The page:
Amnesty reports dangerous conditions threatening refugee women in Greek camps
Amnesty International has released a new report warning of official neglect as violence and dangerous conditions threaten women in refugee Greek camps.
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In a report titled, “I want to decide about my future - Uprooted women in Greece speak out,” the UK-based rights group said that overcrowding in refugee receptions facilities on Greek islands had reached the “crisis point.”
The report, published on Friday, focused on the desperate voices of thousands of women and girls fleeing persecution and conflict, which forced them to undertake extremely difficult and perilous journeys to Greece.
It said that almost 17,000 refugees were currently living in five camps designed to house around 6,400 people, adding, “Lack of sanitation, insufficient clean drinking water, streams of raw sewage and infestations of mice and rats are common in all camps.”
Amnesty Secretary General Kumi Naidoo said the European government’s “abject failure to open safe and legal routes to refugees fleeing war is putting women and girls at increased risk of harrowing abuses.”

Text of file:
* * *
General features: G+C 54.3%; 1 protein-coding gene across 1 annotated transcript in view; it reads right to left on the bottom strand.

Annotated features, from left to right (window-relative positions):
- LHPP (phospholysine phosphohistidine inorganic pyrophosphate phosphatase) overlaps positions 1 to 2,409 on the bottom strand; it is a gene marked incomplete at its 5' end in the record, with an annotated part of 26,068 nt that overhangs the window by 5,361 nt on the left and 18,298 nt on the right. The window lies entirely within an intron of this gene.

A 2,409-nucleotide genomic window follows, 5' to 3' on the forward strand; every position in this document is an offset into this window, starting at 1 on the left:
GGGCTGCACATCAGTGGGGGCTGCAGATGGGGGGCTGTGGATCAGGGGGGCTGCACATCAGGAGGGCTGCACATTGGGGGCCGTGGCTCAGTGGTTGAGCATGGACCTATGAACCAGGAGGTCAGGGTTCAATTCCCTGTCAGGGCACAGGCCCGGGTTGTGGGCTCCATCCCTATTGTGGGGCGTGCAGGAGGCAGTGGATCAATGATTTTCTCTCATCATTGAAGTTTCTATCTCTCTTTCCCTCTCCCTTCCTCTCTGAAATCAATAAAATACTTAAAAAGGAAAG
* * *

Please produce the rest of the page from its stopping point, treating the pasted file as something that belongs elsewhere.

Last month, Greek Migration Minister Dimitris Vitsas vowed "to make every effort” to improve living conditions for refugees held in detention camps on its Aegean Sea islands, but it seems that Athens has a long way ahead to achieve this goal.
“Lack of locks on bathroom doors and poor lighting mean that everyday activities such as going to the toilet, showering or even just walking at night become fraught with danger for women and girls”, said the report.
The rights group called for the European Union’s leaders to help improve the livening conditions for refugees, particularly female ones, in the Greek camps.
According to the United Nations refugee agency, more than half of the refugees arriving in Greece are women and children.
Europe has been the destination of hundreds of thousands of refugees from crisis zones in Asia and Africa in recent years. Particularly when the crisis began in 2015, many of the refugees arrived in Greece, one of the nearest destinations in Europe.
As arrivals surged, Greece and other European countries began to feel overwhelmed, either shutting their borders to new arrivals or taking the refugees to squalid detention camps.
The EU is bound to share out the incoming arrivals.
But most countries where the refugees initially arrive in have complained of a lack of cooperation by other member states.
Many blame support by some Western countries for militants operating in the Middle East as the main reason behind the departure of refugees from their home countries.